Marsa, Azerbaijan and a leadership contest

What change will the Marsa residents' 'solidarity walk' bring about?

Placing a large number of migrants in one building, at the core of a small, centrally located town, does not help
Placing a large number of migrants in one building, at the core of a small, centrally located town, does not help

As I write, Marsa residents are preparing to reclaim their streets back. They intend to do so through a ‘solidarity march’ to ‘protest unlawful behaviour by many migrants within the locality’. 

I hope that the ‘solidarity march’ turns out to be just that, and does not end up being hijacked by the usual Fascist elements. It should be, yet another, manifestation of concern by well-meaning residents who feel that the presence of African migrants within their locality is threatening their way of life and peace of mind. 

I don’t blame them – even if the absolute majority of the Marsa African migrants are law-abiding, but as always happens, it’s the proverbial rotten apple which spoils the cart. Marsa Mayor Francis Tabone argues that his issue is not about migrants seeking refuge in Malta, although that is the crux of the matter, but rather its aftermath – ‘the lawlessness that has taken hold, the excessive drinking and rowdy behaviour in public, the harassment of members of the public because of excessive drinking and the generally lax attitude towards our laws’. 

So what change will the Marsa residents’ ‘solidarity walk’ bring about? Marsa residents know the answer to that question: nothing will change, at least not in the near future. The ball is in the government’s court. It is the government which must pull up its socks and address this situation which is, undeniably, worrying and dangerous. 

Placing a large number of migrants in one building, at the core of a small, central locality, does not help. And then, there is the integration of African migrants issue within Maltese society – in this respect, Malta failed miserably. So did the PR stunts by the Malta Police Force, as recent as this week, which saw a heavy presence of armed policemen, assault rifles in hand, conducting raids around Marsa a few hours before the ‘solidarity walk’. But then, that is a deeper problem, because PR stunts is the last thing the Malta Police Force needs – rather than conducting these futile exercises, which often backfire, what the Police Force needs is a major overhaul – in its case, top bottom.

Did you say corruption?

According to a database placed online by the Organised Crime and Corruption Reporting Project, just over half a million US dollars are thought to have been transferred through Malta as part of the Azerbaijani Laundromat scandal that has unfolded over the last week. According to the website, a total of 10 payments to suspect companies had been made through Malta, nine of which went to the UK and one of which was made to a Malta-based entity over the 30-month timeframe covered by the leak of confidential banking documents. 

What happens today week is not irrelevant. Adrian Delia and Chris Said represent two, very different directions, either of which the party will take

These revelations come on the back of an equally shocking revelation – Italian mafia clans setting up an extensive money laundering ring in Malta as reported by Europol’s Financial Intelligence Group. According to this report, Malta was at the heart of money laundering and illegal gambling operations. Euro 2 billion are believed to have been laundered through Malta.  These are shocking details which, in normal circumstances, are followed by immediate investigations and explanations by local authorities. But these are not normal circumstances. The Nationalist Party leadership election is far more enticing.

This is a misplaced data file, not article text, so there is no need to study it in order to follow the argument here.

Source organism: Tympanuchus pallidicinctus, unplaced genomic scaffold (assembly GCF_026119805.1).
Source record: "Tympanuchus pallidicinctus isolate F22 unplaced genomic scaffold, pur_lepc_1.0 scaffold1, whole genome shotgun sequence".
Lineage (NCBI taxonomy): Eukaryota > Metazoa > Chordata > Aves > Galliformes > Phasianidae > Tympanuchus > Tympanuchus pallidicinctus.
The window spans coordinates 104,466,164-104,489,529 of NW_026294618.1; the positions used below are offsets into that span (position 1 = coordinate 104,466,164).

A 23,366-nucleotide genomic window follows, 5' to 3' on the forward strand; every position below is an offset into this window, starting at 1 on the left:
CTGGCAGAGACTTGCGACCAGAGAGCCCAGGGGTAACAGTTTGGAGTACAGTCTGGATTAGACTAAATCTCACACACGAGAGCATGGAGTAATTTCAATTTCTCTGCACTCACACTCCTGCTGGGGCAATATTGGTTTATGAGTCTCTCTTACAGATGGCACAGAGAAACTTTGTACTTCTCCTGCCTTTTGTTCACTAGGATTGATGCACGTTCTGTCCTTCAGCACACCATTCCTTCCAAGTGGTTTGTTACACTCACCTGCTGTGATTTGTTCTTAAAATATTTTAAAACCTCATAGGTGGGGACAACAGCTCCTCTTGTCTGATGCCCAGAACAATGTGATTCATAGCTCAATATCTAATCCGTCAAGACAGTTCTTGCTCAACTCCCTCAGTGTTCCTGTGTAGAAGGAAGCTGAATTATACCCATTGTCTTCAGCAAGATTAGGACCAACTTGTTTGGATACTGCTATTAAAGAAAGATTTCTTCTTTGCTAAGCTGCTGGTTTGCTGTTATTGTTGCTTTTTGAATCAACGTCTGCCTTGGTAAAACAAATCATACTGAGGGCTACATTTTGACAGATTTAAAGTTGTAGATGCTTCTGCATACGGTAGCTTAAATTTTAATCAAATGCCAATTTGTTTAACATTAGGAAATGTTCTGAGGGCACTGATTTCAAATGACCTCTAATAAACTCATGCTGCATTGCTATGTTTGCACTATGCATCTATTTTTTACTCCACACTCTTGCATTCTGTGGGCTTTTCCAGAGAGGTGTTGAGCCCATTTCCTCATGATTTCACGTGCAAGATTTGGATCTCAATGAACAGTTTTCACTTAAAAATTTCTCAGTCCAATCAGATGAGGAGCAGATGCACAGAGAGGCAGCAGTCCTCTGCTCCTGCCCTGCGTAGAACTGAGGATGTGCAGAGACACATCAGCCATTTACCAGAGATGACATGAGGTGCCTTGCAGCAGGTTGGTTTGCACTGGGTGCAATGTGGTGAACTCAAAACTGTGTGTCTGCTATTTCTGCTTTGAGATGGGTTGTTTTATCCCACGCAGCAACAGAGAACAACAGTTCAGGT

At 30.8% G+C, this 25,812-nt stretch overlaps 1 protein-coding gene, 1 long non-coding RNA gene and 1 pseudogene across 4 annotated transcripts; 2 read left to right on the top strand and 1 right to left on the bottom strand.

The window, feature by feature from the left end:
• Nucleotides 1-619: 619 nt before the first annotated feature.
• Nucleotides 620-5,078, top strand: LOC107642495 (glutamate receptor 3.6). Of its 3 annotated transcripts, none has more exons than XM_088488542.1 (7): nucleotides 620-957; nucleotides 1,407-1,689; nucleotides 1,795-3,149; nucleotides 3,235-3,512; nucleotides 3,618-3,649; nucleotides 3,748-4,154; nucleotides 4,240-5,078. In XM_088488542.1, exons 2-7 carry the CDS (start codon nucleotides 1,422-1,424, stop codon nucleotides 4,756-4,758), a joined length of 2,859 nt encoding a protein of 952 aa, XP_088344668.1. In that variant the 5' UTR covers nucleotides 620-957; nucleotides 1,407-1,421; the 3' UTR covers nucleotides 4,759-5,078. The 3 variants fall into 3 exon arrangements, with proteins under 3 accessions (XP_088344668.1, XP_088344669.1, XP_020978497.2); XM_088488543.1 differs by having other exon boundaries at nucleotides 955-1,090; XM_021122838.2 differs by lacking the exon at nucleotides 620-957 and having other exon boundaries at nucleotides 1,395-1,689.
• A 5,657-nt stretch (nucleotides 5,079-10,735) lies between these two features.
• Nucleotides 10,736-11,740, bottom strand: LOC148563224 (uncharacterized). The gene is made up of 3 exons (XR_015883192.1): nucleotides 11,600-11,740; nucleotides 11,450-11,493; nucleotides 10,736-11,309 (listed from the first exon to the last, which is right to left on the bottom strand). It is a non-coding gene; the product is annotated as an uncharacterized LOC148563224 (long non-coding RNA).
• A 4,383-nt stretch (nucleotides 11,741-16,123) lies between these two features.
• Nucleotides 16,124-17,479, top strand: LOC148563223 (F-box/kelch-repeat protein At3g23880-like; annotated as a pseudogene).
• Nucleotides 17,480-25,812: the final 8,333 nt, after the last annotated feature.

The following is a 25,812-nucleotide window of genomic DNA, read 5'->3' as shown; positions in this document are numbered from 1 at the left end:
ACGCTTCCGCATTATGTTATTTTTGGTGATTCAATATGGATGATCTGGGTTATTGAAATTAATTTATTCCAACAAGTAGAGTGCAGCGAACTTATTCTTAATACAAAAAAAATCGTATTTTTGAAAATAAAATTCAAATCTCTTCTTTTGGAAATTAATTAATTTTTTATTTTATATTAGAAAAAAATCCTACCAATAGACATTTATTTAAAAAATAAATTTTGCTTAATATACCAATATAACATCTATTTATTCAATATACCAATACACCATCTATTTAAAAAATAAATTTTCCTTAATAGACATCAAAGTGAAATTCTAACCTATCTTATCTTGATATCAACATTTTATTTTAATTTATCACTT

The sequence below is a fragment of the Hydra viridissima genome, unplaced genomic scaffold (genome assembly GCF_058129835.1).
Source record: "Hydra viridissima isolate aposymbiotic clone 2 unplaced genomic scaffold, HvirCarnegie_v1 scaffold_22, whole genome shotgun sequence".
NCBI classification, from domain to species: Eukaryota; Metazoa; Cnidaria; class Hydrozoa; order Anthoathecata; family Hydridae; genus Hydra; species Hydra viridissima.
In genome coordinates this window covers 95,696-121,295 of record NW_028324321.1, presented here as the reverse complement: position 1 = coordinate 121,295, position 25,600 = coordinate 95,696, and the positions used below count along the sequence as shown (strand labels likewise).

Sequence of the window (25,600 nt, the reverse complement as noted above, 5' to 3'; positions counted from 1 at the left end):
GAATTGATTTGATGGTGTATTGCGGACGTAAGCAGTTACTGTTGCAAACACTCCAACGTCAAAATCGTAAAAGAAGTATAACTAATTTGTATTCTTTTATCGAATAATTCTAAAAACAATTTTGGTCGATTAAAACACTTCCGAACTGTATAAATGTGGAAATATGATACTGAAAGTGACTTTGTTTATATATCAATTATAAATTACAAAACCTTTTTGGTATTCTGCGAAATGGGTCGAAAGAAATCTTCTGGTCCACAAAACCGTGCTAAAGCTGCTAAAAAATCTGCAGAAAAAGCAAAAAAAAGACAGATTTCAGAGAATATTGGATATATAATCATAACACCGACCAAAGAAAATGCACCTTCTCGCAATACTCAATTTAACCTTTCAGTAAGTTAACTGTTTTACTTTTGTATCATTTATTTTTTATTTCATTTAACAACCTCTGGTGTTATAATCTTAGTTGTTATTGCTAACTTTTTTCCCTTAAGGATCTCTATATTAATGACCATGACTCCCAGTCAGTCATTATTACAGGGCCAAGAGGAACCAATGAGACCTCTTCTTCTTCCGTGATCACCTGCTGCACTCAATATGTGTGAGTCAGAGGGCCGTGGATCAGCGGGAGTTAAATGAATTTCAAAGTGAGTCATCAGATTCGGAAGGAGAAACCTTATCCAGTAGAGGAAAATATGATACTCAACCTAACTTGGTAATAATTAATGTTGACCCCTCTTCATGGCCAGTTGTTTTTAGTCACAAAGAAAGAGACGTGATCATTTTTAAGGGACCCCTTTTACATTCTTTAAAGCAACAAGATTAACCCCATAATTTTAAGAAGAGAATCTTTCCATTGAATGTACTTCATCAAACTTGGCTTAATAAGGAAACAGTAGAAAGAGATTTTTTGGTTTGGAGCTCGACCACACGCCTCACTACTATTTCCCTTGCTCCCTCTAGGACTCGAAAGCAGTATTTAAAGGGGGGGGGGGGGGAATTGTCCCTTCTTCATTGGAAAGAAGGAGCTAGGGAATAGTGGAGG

On Thursday, Protecting Human Rights, Curbing the Rule of Power, an annual report collecting the views of 30 NGOs on the human rights developments and shortcomings in Malta in 2016, puts Panamagate under the spotlight. The NGOs involved in this report have been critical of the involvement of Konrad Mizzi and Keith Schembri in this intricate web of offshore companies and fund transfers, and expressed serious concerns at the manner in which the issue was dealt with by the competent authorities. 

But I know, writing about corruption is not enticing. According to last Sunday’s MaltaToday survey, corruption no longer tops peoples’ concern. Many have given up. A defeatist attitude has set in. People have given up on the ability of the country’s institutions to fight corruption. Corruption has become the new normal. What a mess, really.

Quo Vadis, PN?

Today week, the Nationalist Party will have a new leader. The battle is on, and the race wide open. Both Adrian Delia and Chris Said are aware of that. As expected, social media took a central role in the leadership campaign. Many lamented the nasty exchanges between different sides of the same coin on Facebook and Twitter, fearing a split within the party post September 17th. I believe that it’s too gloomy a prediction. This is a leadership, not a love contest. Whatever the outcome of this leadership election, the new leader of the Nationalist Party has to bring together the different factions which stood out during the campaign and address the mammoth tasks facing the Nationalist Party. Pertinent questions, hingeing on the existence and relevance of the Nationalist Party, need to be answered. What happens today week is not irrelevant. The two candidates represent two, very different directions, either of which the party will take. Getting it right is crucial. It’s a decision which once taken cannot be reversed. Emotional thinking should make way for clear and rational thinking. 


Frank Psaila presents Iswed Fuq Abjad on Net TV

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